I don’t think I ever met a Jew when I was a kid. If I did, I didn’t know it. It was not until I went away to (Quaker) boarding school as a teenager, where there were many Jews, that I first became aware of the casual anti-Semitism of the British middle-classes. Often combined, paradoxically, with a fanatical pro-Zionism. After Britain alone faced Hitler, we could empathize with the Jews surrounded by hostile Arabs.
Catholicism was another matter. Although Quakers preach tolerance and love and although my closest childhood friend was a Catholic – we still exchange birthday greetings and bemoan the fate of the Wolverhampton Wanderers – from the first, I just knew there was something not right about it. It was not a theological objection. I had never heard of sola scriptura and when as an adult I did I was profoundly shocked. Justification by faith struck me as simply a reflection of Paul’s guilt at having persecuted Christians. He had done nothing deserving of salvation except belief and so he generalized for the rest of us. Catholics, like Quakers, take seriously Jesus’ admonitions about service to the poor and sick and suffering.
The answer to the prejudice was, the answer still is, that there is just something not British about Catholicism. The Archbishop of Canterbury may be a bit of a loon, but he’s our loon. Back in those days the pope was always Italian and it hasn’t got much better in recent years. How could one belong to a church run by foreigners?
Now, if you think about it, there is something profoundly irrational about this. Contrary to popular belief, Jesus was not English and the Bible was not written in Elizabethan and early Jacobean English. But the view persisted, and it clearly still persists as any 10-minute conversation in a British pub will tell you. It is part and parcel of the hostility felt by so many Brits towards the Continent, despite or perhaps because of the E.U.
Which brings me to the point of what I want to say, which is about philosophy rather than history. My good friend of 40 years, the philosopher Alex Rosenberg at Duke, has just published a book, The Atheist’s Guide to Reality. I will talk about some of the main points at another time, but here I want to focus on his attack on history.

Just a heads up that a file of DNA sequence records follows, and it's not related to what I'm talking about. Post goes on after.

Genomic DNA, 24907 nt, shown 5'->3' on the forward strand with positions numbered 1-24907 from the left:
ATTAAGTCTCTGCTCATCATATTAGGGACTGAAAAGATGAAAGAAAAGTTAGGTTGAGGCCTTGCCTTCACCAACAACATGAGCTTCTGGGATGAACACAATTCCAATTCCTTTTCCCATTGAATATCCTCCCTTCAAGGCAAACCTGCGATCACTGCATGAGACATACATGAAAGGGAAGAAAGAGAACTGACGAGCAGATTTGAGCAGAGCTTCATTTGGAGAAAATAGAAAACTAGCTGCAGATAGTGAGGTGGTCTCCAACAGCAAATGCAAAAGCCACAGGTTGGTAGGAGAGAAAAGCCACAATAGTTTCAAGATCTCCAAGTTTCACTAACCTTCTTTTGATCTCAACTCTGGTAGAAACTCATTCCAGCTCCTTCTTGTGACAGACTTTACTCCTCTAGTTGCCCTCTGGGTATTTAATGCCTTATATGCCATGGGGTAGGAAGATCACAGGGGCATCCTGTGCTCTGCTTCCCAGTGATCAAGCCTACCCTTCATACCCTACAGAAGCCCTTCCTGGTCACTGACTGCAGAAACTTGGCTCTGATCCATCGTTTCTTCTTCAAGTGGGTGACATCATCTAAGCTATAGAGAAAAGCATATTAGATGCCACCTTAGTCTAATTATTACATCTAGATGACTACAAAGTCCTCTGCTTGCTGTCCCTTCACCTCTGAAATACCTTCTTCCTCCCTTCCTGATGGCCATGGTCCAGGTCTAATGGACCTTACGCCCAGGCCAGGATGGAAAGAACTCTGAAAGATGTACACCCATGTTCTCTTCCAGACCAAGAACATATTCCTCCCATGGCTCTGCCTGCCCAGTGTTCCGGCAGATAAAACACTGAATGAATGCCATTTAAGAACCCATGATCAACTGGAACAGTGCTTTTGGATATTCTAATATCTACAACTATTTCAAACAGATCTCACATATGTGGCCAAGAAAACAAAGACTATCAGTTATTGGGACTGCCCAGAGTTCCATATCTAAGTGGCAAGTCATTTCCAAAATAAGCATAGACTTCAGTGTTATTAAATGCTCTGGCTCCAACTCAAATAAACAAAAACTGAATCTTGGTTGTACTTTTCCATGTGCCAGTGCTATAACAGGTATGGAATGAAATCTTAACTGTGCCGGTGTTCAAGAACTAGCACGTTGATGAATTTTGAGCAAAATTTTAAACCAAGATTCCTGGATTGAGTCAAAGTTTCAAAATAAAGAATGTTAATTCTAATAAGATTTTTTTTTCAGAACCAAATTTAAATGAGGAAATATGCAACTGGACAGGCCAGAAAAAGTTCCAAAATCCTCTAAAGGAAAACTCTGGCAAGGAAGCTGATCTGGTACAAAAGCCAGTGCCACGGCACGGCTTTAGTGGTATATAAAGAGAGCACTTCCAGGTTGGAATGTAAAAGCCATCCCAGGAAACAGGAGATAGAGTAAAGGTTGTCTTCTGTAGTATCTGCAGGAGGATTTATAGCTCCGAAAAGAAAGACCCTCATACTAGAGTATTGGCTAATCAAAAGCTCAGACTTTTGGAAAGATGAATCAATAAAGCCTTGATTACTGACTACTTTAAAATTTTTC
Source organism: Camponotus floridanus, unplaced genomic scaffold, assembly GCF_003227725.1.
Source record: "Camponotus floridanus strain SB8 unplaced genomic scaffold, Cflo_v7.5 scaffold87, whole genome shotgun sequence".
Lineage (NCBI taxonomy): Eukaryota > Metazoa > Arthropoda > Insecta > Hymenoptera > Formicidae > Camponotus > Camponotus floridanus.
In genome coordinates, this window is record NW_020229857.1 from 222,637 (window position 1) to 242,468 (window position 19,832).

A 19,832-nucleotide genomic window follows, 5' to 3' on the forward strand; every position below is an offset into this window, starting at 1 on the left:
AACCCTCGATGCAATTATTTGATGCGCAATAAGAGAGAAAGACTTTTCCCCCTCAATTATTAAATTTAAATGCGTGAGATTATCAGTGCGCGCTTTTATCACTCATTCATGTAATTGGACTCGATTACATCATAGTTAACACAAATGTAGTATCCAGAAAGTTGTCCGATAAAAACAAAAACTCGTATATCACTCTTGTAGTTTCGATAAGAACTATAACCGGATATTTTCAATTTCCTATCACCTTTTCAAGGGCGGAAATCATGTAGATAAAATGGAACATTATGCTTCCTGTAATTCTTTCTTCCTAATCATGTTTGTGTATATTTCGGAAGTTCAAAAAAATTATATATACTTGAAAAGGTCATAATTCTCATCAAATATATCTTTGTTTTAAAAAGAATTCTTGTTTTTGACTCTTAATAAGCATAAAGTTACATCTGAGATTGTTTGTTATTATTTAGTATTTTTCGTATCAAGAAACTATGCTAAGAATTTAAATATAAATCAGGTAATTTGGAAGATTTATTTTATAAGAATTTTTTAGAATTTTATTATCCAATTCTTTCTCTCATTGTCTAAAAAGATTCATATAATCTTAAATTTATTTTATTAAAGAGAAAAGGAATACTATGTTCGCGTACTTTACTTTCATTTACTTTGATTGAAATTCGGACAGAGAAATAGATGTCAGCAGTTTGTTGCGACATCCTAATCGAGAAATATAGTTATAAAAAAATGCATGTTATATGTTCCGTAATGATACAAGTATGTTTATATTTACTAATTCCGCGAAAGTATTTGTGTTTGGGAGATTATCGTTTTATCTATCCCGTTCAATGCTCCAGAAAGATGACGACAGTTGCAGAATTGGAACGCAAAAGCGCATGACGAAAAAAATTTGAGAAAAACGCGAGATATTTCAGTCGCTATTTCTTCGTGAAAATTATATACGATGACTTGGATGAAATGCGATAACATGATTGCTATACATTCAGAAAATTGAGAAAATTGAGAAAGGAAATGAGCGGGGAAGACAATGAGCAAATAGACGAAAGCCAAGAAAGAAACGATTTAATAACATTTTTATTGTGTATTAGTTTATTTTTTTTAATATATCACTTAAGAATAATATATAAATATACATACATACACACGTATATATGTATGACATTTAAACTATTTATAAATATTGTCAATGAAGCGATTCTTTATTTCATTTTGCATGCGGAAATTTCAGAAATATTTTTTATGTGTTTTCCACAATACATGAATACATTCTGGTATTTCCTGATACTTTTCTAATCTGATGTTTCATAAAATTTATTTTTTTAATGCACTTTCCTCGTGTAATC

History is helpless to teach us anything much about the present. The real lesson the history of arms races [something Rosenberg discusses] teaches is that there are no lessons in history. When it comes to understanding the future, history is bunk.
At the risk of threatening our friendship, this is nonsense. It is dangerous, culpable nonsense, and a good philosopher should know better. (But then of course there is Alvin Plantinga on Intelligent Design.) The tragedy is that this kind of stuff just plays into the hands of the philistines in our society who want to eliminate the humanities and go solely for STEM subjects (science, technology, engineering, and mathematics).
Go back to the Brits and Catholicism. Of course, there were contributing factors like the tense relationship with Ireland, but the main reason for the anti-Catholicism lies in the past. Most immediately, as Linda Colley shows in her brilliant Britons, it lies in the 18th century, when Britain was faced with threats from the most powerful of continental forces, the very Catholic French. The Act of Union between Scotland and England and Wales, making for a country with the resources to withstand the threats, needed an ideology. Protestantism was it, even though it was more a shared hostility to Catholicism than an identity of belief – Presbyterians and Anglicans are still far apart on that. (Interesting, even 20 years ago, Colley noted that with the decline of outside threat, the Union may be in trouble, as indeed it is.)
But of course to get at the real story one needs to go back two more centuries, to the English Reformation. This was brought home to me very clearly this last weekend because, on a flying visit to New York, Lizzie and I visited the Frick. There on the wall, facing each other, were the brilliant and moving portraits by Holbein of Thomas More and Thomas Cromwell. Henry the Eighth sent them both to the block, the former because he refused to abjure Catholicism when Henry broke with Rome in order to divorce Catherine of Aragon and marry Anne Boleyn. The latter, for all that he was the architect of the dissolution of the monasteries, who likewise upset his master when he produced the very plain looking Anne of Cleves as the fourth wife.
The point is that the founding of British Protestantism wasn’t really theological – Henry didn’t much care for Luther and later in the century the Calvinists were non-stop problems – but more a function of a small country, in need of an ideology, as it defied the forces of Catholic Europe, most particularly back then Spain.
And that is why, if we want to understand the Brits today, and especially the troubled relationship that so many have with the continent, we have to understand the role that religion has played, and why the role has so often been political (for want of a better term) rather than theological. The young Michael Ruse had beliefs and prejudices of which the older Michael Ruse is not very proud. History helps us to understand why I felt that way and why those feelings may no longer be relevant and why I and my fellow Brits need to get over them and live in the present and look to the future.